The femur (also known as the thigh bone) is the largest and strongest bone in the body. In healthy individuals, breaks and fractures to the femoral bone are typically the result of blunt force trauma, most commonly from the forceful impact sustained during a serious car accident. When the bones are weakened by age or an illness, like bone tumors, they become more susceptible to fractures and breaks with less force.
Anatomy of the Femur
At the top of the bone (proximal), the femur connects to the hip and pelvis. The shaft is the long middle portion of the thigh bone, and the distal (bottom) connects to the knee joint. The proximal femur consists of several bones, blood vessels, and a head and neck that connect to the hip joint. The head connects to the acetabulum in the pelvis, and the neck connects the head of the femur to the shaft, which facilitates range of motion in the hip joint.
Proximal Femoral (Hip) Fractures
Although most common in older adults, usually as a result of the progressive wear and tear and degeneration of bone and joint structures typical of osteoarthritis, anyone can suffer a hip fracture due to an accident, traumatic injury, or illness that weakens the bones of the hip joint, such as bone sarcomas or metastatic cancer. Women have wider pelvic bones, which are generally more susceptible to hip fractures than men.
Due to the complexity of the proximal femur and the hip joint, the severity of a fracture and the type of reconstruction procedure that will be necessary to repair it depends on where the fracture occurs. For example, with a network of vessels supplying blood to the head of the proximal femur, a break that results in the disruption of the blood flow could lead to devascularization (poor circulation) if not diagnosed and treated promptly. Prolonged lack of blood flow results in osteonecrosis (bone death).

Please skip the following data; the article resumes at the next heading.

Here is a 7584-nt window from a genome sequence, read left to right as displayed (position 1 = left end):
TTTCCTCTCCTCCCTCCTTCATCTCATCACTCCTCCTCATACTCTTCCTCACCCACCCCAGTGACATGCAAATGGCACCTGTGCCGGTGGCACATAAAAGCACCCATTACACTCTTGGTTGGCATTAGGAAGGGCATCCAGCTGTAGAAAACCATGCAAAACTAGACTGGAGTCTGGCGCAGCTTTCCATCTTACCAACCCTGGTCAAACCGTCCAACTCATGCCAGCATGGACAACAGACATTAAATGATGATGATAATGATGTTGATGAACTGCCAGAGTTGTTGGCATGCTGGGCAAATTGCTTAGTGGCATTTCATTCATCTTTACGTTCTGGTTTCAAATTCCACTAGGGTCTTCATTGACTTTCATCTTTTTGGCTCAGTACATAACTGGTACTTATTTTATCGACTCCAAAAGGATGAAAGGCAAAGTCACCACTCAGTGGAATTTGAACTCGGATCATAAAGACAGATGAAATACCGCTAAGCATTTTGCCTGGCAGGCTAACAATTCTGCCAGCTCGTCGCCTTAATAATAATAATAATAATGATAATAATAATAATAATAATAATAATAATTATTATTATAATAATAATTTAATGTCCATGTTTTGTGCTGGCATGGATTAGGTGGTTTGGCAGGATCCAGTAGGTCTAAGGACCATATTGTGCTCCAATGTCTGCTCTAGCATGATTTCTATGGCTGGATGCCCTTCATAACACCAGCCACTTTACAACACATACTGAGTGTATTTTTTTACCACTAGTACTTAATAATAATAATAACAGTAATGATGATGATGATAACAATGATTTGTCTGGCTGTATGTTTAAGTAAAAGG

Devascularization occurs through a break in the neck of the proximal femur. To avoid potentially serious complications, it is very important for any suspected hip fractures to be examined by an orthopedic surgeon and hip specialist for an accurate and timely diagnosis and treatment.
Types of proximal femoral fractures:
Femoral Neck fracture
- basic cervical fracture
- transcervical fracture
- subcapital fracture
Femoral head fracture (this type does not typically disrupt blood flow)
Bisphosphonate-related proximal femoral fractures
Depending on the extent of the injury to the hip joint, arthroplasty or hip replacement surgery has been the standard treatment to help relieve pain and maintain or restore mobility to a damaged or fractured hip joint. Using a prosthetic implant, Los Angeles orthopedic surgeon Dr. Allison can either perform a total hip replacement, or a half (hemi) hip replacement.
In cases where complications arise from the first surgery, or the prosthetic implant becomes loose, damaged, or subject to wear and tear over time, it is sometimes necessary to perform a second, or revision surgery to repair the prosthetic, or replace it with a new one.
Dr. Allison and a team of surgeons are currently developing a state of the art, minimally invasive femoral stem for total hip arthroplasty procedures.
Orthopedic Oncologist in Beverly Hills
To learn more about proximal femoral fractures and hip injury and pain treatment and recovery, or for a second opinion on a previous diagnosis or unsuccessful treatment, contact board-certified orthopedic surgeon Dr. Daniel C. Allison at (310) 730-8008 to schedule a consultation today.
Next, read Peri-Acetabular Reconstruction